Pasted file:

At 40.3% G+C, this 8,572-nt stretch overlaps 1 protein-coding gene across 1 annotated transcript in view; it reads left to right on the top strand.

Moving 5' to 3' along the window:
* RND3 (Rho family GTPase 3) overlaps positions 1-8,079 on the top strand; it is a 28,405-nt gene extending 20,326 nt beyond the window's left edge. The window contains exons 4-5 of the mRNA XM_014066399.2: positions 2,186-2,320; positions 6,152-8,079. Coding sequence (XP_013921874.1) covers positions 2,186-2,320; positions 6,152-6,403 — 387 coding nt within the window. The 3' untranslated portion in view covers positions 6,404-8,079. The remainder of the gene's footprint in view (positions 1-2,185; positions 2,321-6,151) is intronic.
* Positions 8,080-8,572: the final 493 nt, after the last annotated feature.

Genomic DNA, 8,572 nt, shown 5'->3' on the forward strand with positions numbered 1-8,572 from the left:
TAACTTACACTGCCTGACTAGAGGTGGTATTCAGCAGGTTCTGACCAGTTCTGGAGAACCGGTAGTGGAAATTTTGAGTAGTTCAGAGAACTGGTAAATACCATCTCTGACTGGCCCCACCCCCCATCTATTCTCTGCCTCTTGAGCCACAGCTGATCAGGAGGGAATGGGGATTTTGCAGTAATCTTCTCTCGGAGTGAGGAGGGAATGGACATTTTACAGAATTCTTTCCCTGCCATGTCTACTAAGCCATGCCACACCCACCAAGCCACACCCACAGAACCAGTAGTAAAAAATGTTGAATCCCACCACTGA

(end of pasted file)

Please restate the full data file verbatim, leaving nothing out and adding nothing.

At 40.3% G+C, this 8,572-nt stretch overlaps 1 protein-coding gene across 1 annotated transcript in view; it reads left to right on the top strand.

Moving 5' to 3' along the window:
* RND3 (Rho family GTPase 3) overlaps positions 1-8,079 on the top strand; it is a 28,405-nt gene extending 20,326 nt beyond the window's left edge. The window contains exons 4-5 of the mRNA XM_014066399.2: positions 2,186-2,320; positions 6,152-8,079. Coding sequence (XP_013921874.1) covers positions 2,186-2,320; positions 6,152-6,403 — 387 coding nt within the window. The 3' untranslated portion in view covers positions 6,404-8,079. The remainder of the gene's footprint in view (positions 1-2,185; positions 2,321-6,151) is intronic.
* Positions 8,080-8,572: the final 493 nt, after the last annotated feature.

Genomic DNA, 8,572 nt, shown 5'->3' on the forward strand with positions numbered 1-8,572 from the left:
TAACTTACACTGCCTGACTAGAGGTGGTATTCAGCAGGTTCTGACCAGTTCTGGAGAACCGGTAGTGGAAATTTTGAGTAGTTCAGAGAACTGGTAAATACCATCTCTGACTGGCCCCACCCCCCATCTATTCTCTGCCTCTTGAGCCACAGCTGATCAGGAGGGAATGGGGATTTTGCAGTAATCTTCTCTCGGAGTGAGGAGGGAATGGACATTTTACAGAATTCTTTCCCTGCCATGTCTACTAAGCCATGCCACACCCACCAAGCCACACCCACAGAACCAGTAGTAAAAAATGTTGAATCCCACCACTGA